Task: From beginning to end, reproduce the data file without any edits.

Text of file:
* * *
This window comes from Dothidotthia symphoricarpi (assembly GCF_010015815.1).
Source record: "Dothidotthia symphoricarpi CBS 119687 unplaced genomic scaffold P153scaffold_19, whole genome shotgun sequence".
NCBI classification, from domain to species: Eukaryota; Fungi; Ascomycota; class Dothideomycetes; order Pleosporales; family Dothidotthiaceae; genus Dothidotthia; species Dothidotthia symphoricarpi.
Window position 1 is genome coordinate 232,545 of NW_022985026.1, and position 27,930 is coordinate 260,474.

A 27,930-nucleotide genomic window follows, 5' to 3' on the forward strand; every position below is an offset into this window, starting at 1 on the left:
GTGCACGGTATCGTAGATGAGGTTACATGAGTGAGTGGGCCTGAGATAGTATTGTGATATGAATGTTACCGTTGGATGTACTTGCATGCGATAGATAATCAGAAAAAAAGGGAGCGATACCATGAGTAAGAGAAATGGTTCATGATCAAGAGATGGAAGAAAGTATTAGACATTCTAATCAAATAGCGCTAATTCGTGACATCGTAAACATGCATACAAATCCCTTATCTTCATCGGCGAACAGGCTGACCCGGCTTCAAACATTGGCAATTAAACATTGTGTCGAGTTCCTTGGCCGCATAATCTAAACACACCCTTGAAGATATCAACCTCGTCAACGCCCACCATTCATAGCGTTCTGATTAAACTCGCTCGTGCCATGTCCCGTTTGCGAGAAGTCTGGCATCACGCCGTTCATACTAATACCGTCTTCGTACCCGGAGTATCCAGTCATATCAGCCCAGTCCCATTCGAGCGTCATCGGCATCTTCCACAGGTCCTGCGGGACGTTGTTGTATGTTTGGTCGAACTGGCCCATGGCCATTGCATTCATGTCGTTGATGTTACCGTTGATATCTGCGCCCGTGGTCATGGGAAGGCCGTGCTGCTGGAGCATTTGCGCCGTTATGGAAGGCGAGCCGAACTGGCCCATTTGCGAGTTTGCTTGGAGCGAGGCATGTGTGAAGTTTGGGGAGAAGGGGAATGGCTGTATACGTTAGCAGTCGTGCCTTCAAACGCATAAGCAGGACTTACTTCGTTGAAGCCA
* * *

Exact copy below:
This window comes from Dothidotthia symphoricarpi (assembly GCF_010015815.1).
Source record: "Dothidotthia symphoricarpi CBS 119687 unplaced genomic scaffold P153scaffold_19, whole genome shotgun sequence".
NCBI classification, from domain to species: Eukaryota; Fungi; Ascomycota; class Dothideomycetes; order Pleosporales; family Dothidotthiaceae; genus Dothidotthia; species Dothidotthia symphoricarpi.
Window position 1 is genome coordinate 232,545 of NW_022985026.1, and position 27,930 is coordinate 260,474.

A 27,930-nucleotide genomic window follows, 5' to 3' on the forward strand; every position below is an offset into this window, starting at 1 on the left:
GTGCACGGTATCGTAGATGAGGTTACATGAGTGAGTGGGCCTGAGATAGTATTGTGATATGAATGTTACCGTTGGATGTACTTGCATGCGATAGATAATCAGAAAAAAAGGGAGCGATACCATGAGTAAGAGAAATGGTTCATGATCAAGAGATGGAAGAAAGTATTAGACATTCTAATCAAATAGCGCTAATTCGTGACATCGTAAACATGCATACAAATCCCTTATCTTCATCGGCGAACAGGCTGACCCGGCTTCAAACATTGGCAATTAAACATTGTGTCGAGTTCCTTGGCCGCATAATCTAAACACACCCTTGAAGATATCAACCTCGTCAACGCCCACCATTCATAGCGTTCTGATTAAACTCGCTCGTGCCATGTCCCGTTTGCGAGAAGTCTGGCATCACGCCGTTCATACTAATACCGTCTTCGTACCCGGAGTATCCAGTCATATCAGCCCAGTCCCATTCGAGCGTCATCGGCATCTTCCACAGGTCCTGCGGGACGTTGTTGTATGTTTGGTCGAACTGGCCCATGGCCATTGCATTCATGTCGTTGATGTTACCGTTGATATCTGCGCCCGTGGTCATGGGAAGGCCGTGCTGCTGGAGCATTTGCGCCGTTATGGAAGGCGAGCCGAACTGGCCCATTTGCGAGTTTGCTTGGAGCGAGGCATGTGTGAAGTTTGGGGAGAAGGGGAATGGCTGTATACGTTAGCAGTCGTGCCTTCAAACGCATAAGCAGGACTTACTTCGTTGAAGCCA